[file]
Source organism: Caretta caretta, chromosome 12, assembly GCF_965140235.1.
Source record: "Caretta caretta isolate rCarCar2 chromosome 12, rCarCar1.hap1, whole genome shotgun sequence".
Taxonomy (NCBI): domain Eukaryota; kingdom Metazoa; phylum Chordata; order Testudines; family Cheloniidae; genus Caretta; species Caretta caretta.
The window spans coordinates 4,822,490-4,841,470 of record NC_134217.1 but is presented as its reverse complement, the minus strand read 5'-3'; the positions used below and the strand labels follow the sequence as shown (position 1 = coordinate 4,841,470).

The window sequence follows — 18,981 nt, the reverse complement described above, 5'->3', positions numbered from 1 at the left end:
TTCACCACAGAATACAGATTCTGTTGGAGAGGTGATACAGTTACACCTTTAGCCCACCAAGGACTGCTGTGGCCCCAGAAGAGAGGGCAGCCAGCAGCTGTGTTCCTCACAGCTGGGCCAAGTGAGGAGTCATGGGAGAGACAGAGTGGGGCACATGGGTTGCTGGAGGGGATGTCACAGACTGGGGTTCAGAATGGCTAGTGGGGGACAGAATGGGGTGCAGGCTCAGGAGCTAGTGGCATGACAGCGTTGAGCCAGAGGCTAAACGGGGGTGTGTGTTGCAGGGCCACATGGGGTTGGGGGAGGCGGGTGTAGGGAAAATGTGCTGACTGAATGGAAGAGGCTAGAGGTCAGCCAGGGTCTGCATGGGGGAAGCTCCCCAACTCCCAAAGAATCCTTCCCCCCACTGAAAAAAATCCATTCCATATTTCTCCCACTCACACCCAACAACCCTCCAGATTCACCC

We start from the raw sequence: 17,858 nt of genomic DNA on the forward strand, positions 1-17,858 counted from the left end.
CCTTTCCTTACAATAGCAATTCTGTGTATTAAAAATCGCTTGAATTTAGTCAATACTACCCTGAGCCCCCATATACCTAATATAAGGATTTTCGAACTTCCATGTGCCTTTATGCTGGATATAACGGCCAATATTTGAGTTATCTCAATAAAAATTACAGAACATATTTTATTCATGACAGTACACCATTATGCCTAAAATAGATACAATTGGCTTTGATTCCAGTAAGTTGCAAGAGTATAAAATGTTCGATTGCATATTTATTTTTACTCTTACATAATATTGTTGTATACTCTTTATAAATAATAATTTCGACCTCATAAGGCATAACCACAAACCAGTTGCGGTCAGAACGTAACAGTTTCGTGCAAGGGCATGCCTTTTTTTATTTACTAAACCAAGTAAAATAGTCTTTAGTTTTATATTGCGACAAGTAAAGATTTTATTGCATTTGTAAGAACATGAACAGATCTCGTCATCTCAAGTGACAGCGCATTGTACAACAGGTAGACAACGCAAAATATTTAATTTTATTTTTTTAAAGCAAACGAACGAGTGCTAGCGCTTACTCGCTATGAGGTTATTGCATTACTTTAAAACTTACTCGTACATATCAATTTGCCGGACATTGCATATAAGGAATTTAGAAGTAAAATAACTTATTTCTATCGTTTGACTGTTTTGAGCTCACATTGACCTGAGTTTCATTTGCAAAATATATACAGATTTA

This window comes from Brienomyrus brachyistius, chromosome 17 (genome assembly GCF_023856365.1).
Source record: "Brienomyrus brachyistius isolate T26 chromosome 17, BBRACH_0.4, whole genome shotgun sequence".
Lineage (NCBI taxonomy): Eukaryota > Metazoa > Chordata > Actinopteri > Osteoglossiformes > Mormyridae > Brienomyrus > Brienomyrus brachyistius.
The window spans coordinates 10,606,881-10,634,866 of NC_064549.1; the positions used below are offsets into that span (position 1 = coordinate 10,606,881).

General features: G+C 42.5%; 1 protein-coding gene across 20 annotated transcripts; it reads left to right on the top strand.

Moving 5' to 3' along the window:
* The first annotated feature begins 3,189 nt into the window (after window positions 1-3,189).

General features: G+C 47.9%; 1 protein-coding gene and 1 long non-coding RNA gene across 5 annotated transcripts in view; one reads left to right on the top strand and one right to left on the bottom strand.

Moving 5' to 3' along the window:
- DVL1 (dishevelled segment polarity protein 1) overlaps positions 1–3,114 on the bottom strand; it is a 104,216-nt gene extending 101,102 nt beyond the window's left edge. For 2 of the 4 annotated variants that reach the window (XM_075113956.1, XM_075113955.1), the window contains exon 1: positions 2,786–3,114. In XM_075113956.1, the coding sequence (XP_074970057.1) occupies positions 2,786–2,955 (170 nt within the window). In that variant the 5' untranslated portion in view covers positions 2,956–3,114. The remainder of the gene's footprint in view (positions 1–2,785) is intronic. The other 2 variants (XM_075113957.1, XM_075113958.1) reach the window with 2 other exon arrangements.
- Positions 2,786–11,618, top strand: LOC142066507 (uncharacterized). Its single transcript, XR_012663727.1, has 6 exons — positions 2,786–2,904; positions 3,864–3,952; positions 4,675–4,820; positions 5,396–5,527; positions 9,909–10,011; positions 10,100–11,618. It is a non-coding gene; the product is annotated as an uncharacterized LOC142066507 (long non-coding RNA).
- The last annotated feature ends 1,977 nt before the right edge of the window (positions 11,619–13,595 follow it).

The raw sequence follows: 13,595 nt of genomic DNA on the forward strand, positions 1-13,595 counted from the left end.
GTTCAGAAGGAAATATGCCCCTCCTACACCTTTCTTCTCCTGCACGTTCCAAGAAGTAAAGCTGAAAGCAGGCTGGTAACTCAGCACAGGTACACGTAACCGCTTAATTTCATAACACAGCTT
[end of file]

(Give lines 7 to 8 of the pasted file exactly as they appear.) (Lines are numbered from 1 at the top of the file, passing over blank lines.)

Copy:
We start from the raw sequence: 17,858 nt of genomic DNA on the forward strand, positions 1-17,858 counted from the left end.
CCTTTCCTTACAATAGCAATTCTGTGTATTAAAAATCGCTTGAATTTAGTCAATACTACCCTGAGCCCCCATATACCTAATATAAGGATTTTCGAACTTCCATGTGCCTTTATGCTGGATATAACGGCCAATATTTGAGTTATCTCAATAAAAATTACAGAACATATTTTATTCATGACAGTACACCATTATGCCTAAAATAGATACAATTGGCTTTGATTCCAGTAAGTTGCAAGAGTATAAAATGTTCGATTGCATATTTATTTTTACTCTTACATAATATTGTTGTATACTCTTTATAAATAATAATTTCGACCTCATAAGGCATAACCACAAACCAGTTGCGGTCAGAACGTAACAGTTTCGTGCAAGGGCATGCCTTTTTTTATTTACTAAACCAAGTAAAATAGTCTTTAGTTTTATATTGCGACAAGTAAAGATTTTATTGCATTTGTAAGAACATGAACAGATCTCGTCATCTCAAGTGACAGCGCATTGTACAACAGGTAGACAACGCAAAATATTTAATTTTATTTTTTTAAAGCAAACGAACGAGTGCTAGCGCTTACTCGCTATGAGGTTATTGCATTACTTTAAAACTTACTCGTACATATCAATTTGCCGGACATTGCATATAAGGAATTTAGAAGTAAAATAACTTATTTCTATCGTTTGACTGTTTTGAGCTCACATTGACCTGAGTTTCATTTGCAAAATATATACAGATTTA